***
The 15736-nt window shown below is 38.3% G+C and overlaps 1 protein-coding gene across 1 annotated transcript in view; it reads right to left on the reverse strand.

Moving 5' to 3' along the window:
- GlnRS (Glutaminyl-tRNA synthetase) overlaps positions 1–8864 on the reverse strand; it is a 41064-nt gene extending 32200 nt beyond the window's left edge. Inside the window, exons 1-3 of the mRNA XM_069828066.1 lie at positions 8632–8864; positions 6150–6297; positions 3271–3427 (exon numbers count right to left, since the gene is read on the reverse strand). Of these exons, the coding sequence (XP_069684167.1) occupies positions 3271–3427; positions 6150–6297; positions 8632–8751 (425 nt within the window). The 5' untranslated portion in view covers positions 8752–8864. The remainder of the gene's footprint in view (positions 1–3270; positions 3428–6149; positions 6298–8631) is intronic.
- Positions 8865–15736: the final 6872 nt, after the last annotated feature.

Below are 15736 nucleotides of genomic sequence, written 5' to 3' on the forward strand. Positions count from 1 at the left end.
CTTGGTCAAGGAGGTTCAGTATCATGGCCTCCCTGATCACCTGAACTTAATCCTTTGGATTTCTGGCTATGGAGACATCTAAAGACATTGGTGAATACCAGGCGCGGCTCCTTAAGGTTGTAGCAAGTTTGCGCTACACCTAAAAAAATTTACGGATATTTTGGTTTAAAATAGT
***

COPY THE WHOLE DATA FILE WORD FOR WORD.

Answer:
The 15736-nt window shown below is 38.3% G+C and overlaps 1 protein-coding gene across 1 annotated transcript in view; it reads right to left on the reverse strand.

Moving 5' to 3' along the window:
- GlnRS (Glutaminyl-tRNA synthetase) overlaps positions 1–8864 on the reverse strand; it is a 41064-nt gene extending 32200 nt beyond the window's left edge. Inside the window, exons 1-3 of the mRNA XM_069828066.1 lie at positions 8632–8864; positions 6150–6297; positions 3271–3427 (exon numbers count right to left, since the gene is read on the reverse strand). Of these exons, the coding sequence (XP_069684167.1) occupies positions 3271–3427; positions 6150–6297; positions 8632–8751 (425 nt within the window). The 5' untranslated portion in view covers positions 8752–8864. The remainder of the gene's footprint in view (positions 1–3270; positions 3428–6149; positions 6298–8631) is intronic.
- Positions 8865–15736: the final 6872 nt, after the last annotated feature.

Below are 15736 nucleotides of genomic sequence, written 5' to 3' on the forward strand. Positions count from 1 at the left end.
CTTGGTCAAGGAGGTTCAGTATCATGGCCTCCCTGATCACCTGAACTTAATCCTTTGGATTTCTGGCTATGGAGACATCTAAAGACATTGGTGAATACCAGGCGCGGCTCCTTAAGGTTGTAGCAAGTTTGCGCTACACCTAAAAAAATTTACGGATATTTTGGTTTAAAATAGT